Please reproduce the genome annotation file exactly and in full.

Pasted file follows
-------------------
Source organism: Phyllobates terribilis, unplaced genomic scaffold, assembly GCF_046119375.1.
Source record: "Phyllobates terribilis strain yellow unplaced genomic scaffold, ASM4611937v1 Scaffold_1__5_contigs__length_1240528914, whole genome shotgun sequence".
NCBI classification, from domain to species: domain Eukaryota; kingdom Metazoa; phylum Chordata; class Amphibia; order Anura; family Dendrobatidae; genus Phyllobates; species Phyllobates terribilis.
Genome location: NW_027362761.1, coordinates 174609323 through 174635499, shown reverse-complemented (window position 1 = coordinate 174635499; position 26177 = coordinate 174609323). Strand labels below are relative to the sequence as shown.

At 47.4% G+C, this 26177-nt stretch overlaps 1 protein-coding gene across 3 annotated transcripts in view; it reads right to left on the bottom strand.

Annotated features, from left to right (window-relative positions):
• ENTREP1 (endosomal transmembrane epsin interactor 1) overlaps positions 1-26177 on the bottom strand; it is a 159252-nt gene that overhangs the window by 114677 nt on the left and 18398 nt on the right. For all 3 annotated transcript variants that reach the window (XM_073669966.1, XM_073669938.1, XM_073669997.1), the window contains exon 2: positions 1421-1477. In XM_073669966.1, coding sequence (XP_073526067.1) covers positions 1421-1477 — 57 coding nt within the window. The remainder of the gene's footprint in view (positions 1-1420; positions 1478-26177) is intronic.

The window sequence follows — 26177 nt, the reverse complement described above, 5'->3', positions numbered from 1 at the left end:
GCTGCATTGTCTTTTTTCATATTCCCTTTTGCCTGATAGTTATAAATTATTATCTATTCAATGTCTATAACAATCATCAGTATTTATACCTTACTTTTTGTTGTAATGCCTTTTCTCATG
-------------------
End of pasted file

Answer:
Source organism: Phyllobates terribilis, unplaced genomic scaffold, assembly GCF_046119375.1.
Source record: "Phyllobates terribilis strain yellow unplaced genomic scaffold, ASM4611937v1 Scaffold_1__5_contigs__length_1240528914, whole genome shotgun sequence".
NCBI classification, from domain to species: domain Eukaryota; kingdom Metazoa; phylum Chordata; class Amphibia; order Anura; family Dendrobatidae; genus Phyllobates; species Phyllobates terribilis.
Genome location: NW_027362761.1, coordinates 174609323 through 174635499, shown reverse-complemented (window position 1 = coordinate 174635499; position 26177 = coordinate 174609323). Strand labels below are relative to the sequence as shown.

At 47.4% G+C, this 26177-nt stretch overlaps 1 protein-coding gene across 3 annotated transcripts in view; it reads right to left on the bottom strand.

Annotated features, from left to right (window-relative positions):
• ENTREP1 (endosomal transmembrane epsin interactor 1) overlaps positions 1-26177 on the bottom strand; it is a 159252-nt gene that overhangs the window by 114677 nt on the left and 18398 nt on the right. For all 3 annotated transcript variants that reach the window (XM_073669966.1, XM_073669938.1, XM_073669997.1), the window contains exon 2: positions 1421-1477. In XM_073669966.1, coding sequence (XP_073526067.1) covers positions 1421-1477 — 57 coding nt within the window. The remainder of the gene's footprint in view (positions 1-1420; positions 1478-26177) is intronic.

The window sequence follows — 26177 nt, the reverse complement described above, 5'->3', positions numbered from 1 at the left end:
GCTGCATTGTCTTTTTTCATATTCCCTTTTGCCTGATAGTTATAAATTATTATCTATTCAATGTCTATAACAATCATCAGTATTTATACCTTACTTTTTGTTGTAATGCCTTTTCTCATG